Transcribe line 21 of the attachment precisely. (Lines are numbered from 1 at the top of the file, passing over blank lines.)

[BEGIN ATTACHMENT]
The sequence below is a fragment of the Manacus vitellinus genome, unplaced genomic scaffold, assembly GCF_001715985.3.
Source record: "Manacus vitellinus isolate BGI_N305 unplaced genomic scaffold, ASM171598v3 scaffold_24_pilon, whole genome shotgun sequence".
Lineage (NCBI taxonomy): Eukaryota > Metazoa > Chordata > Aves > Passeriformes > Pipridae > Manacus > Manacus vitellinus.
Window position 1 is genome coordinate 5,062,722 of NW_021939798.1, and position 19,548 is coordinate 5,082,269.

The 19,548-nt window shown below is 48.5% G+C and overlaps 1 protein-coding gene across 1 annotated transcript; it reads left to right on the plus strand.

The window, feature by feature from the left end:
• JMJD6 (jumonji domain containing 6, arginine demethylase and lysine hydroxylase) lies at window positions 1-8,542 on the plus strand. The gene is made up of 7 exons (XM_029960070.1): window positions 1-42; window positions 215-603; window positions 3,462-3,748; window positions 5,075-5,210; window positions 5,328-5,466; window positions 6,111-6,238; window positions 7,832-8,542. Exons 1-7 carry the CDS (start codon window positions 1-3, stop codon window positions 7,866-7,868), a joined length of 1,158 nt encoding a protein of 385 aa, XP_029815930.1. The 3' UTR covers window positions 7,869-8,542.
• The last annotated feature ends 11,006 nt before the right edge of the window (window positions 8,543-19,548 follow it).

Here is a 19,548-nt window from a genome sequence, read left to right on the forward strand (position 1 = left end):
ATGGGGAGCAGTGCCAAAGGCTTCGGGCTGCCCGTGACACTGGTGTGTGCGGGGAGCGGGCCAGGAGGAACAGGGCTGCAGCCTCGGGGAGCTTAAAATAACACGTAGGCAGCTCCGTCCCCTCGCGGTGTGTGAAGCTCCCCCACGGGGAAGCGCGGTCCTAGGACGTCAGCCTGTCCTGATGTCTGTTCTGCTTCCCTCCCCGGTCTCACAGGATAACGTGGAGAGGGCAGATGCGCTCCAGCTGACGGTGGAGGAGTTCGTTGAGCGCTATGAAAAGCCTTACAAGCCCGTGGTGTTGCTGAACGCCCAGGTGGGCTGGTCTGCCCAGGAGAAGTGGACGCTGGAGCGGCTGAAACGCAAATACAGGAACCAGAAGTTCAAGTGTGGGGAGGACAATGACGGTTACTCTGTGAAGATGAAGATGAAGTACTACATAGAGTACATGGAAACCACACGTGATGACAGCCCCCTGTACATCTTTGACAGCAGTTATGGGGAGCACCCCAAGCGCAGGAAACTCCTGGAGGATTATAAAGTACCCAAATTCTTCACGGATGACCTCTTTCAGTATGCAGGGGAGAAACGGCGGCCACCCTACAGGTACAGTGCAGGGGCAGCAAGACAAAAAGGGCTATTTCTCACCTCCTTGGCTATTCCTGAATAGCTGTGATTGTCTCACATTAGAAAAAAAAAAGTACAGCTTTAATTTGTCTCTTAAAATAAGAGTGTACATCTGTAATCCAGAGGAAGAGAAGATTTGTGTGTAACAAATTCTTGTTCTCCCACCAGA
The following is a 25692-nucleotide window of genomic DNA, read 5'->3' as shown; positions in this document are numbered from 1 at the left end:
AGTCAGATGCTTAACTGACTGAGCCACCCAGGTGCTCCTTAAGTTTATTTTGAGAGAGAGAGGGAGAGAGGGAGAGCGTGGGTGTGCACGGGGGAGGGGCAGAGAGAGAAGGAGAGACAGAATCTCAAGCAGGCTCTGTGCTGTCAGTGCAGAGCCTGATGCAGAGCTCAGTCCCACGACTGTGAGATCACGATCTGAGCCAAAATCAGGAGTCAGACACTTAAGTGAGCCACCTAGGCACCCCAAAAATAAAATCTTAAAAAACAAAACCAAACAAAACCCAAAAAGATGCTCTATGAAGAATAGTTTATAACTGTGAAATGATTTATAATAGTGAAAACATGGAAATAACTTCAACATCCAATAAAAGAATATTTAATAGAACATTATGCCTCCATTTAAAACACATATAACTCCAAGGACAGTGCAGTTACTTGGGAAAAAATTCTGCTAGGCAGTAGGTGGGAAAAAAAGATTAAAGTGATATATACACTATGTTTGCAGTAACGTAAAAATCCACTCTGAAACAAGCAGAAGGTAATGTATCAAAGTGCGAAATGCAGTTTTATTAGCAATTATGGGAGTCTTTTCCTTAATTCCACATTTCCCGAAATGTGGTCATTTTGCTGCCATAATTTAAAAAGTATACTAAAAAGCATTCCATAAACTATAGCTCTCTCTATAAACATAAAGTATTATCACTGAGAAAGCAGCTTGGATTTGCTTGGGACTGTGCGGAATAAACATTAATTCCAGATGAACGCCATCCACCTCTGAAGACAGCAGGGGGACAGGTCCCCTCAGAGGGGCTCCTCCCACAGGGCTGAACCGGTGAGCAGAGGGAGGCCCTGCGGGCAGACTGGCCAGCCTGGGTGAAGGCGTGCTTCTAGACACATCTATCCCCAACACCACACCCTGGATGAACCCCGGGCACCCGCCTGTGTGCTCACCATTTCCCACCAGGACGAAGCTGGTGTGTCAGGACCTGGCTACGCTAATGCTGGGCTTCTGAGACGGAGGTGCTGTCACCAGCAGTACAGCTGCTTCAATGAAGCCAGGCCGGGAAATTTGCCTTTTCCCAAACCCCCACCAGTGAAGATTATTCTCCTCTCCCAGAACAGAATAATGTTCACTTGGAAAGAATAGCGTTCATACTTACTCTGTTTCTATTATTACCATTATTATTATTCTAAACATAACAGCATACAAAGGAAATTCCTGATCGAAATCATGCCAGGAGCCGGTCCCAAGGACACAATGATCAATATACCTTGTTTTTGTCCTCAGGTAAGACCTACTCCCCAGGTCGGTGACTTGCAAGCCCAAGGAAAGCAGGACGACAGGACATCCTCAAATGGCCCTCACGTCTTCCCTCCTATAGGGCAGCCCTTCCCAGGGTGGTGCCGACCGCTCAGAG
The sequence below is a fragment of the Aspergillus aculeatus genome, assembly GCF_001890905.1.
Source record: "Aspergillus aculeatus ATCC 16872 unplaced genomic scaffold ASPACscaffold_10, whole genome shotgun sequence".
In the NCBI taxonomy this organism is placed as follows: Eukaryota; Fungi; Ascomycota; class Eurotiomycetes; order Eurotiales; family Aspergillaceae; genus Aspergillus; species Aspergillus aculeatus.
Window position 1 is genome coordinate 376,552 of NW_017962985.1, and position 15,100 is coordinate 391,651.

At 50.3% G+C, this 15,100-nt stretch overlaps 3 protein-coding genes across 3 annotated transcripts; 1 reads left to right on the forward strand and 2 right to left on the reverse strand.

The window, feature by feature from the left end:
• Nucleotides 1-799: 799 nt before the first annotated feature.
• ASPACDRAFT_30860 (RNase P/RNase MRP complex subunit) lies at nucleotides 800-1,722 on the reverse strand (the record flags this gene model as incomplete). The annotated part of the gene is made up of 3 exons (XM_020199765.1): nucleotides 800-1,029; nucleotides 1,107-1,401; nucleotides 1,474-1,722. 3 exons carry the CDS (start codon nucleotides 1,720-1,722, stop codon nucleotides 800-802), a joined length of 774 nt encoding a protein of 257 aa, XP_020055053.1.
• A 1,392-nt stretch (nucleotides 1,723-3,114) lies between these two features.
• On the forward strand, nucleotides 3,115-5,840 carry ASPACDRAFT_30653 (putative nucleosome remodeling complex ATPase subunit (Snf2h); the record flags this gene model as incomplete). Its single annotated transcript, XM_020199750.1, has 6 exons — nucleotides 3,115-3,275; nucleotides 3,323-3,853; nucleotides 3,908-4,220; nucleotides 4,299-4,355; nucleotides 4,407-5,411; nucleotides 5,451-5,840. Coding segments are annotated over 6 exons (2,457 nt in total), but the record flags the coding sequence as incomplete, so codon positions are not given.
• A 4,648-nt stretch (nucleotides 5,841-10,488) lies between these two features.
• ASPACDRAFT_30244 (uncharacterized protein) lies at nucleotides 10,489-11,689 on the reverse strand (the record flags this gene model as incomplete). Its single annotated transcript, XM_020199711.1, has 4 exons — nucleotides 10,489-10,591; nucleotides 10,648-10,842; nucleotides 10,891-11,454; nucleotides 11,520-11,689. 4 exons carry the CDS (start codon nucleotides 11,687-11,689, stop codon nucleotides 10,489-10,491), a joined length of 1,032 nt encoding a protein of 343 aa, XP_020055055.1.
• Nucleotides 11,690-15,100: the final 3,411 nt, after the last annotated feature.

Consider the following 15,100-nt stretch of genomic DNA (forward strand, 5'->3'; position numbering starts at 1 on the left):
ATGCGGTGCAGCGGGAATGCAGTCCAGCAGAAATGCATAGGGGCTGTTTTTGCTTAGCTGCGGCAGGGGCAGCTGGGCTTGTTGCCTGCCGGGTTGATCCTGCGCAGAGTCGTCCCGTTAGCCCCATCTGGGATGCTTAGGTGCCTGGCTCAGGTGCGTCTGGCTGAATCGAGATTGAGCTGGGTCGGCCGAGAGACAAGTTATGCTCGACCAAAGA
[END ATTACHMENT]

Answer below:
• A 1,392-nt stretch (nucleotides 1,723-3,114) lies between these two features.